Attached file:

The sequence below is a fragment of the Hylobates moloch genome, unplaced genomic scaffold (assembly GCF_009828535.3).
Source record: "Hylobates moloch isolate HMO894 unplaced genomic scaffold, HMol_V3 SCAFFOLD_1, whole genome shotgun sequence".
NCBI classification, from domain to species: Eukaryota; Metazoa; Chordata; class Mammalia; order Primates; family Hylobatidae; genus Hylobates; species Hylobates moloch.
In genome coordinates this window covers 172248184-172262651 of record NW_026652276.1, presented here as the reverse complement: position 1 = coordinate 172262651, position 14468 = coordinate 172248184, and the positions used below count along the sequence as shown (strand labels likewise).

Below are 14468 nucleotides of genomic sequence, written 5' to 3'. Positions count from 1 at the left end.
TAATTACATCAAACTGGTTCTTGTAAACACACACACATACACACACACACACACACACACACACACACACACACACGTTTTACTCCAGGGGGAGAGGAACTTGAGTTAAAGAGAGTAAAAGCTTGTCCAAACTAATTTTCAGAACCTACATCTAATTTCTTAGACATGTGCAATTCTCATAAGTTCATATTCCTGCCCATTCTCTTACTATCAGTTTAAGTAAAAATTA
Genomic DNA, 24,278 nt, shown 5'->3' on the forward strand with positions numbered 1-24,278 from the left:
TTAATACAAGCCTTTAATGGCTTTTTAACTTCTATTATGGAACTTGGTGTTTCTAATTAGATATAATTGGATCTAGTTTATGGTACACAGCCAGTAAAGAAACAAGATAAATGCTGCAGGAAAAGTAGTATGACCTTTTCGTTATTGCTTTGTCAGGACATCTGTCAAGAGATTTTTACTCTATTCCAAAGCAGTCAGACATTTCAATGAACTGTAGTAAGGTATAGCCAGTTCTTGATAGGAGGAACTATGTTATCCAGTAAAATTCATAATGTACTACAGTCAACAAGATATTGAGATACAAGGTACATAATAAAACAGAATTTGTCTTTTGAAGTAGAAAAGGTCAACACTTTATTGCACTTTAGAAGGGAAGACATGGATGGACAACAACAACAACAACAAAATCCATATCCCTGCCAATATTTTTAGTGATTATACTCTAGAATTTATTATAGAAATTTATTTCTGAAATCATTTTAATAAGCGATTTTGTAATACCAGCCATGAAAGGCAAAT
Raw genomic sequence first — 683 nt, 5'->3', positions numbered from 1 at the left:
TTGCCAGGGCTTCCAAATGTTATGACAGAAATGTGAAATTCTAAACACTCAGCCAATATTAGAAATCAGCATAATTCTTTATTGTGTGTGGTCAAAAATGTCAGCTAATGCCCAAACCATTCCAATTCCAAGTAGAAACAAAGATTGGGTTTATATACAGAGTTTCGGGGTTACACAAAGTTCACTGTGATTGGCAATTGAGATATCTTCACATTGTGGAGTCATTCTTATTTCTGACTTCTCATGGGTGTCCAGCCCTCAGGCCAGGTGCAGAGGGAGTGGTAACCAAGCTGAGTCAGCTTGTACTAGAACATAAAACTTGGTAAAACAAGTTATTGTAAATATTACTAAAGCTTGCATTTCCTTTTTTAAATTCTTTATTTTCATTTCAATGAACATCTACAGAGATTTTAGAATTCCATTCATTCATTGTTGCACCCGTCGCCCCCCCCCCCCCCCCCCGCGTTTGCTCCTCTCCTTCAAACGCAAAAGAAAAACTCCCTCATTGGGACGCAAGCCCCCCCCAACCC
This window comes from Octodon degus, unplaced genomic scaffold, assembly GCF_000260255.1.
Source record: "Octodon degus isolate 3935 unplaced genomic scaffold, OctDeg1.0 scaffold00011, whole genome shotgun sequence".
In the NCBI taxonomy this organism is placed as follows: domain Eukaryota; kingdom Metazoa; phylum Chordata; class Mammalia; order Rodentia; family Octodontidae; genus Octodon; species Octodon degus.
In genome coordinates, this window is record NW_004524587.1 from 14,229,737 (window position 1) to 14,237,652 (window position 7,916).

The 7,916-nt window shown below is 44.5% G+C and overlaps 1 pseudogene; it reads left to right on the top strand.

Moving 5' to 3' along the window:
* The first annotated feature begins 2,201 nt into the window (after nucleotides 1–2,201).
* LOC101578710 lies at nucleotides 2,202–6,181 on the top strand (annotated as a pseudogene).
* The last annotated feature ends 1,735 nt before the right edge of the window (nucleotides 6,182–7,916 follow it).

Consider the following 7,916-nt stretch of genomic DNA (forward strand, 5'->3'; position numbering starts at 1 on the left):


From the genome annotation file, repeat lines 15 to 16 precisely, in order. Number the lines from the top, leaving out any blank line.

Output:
The 7,916-nt window shown below is 44.5% G+C and overlaps 1 pseudogene; it reads left to right on the top strand.

Moving 5' to 3' along the window: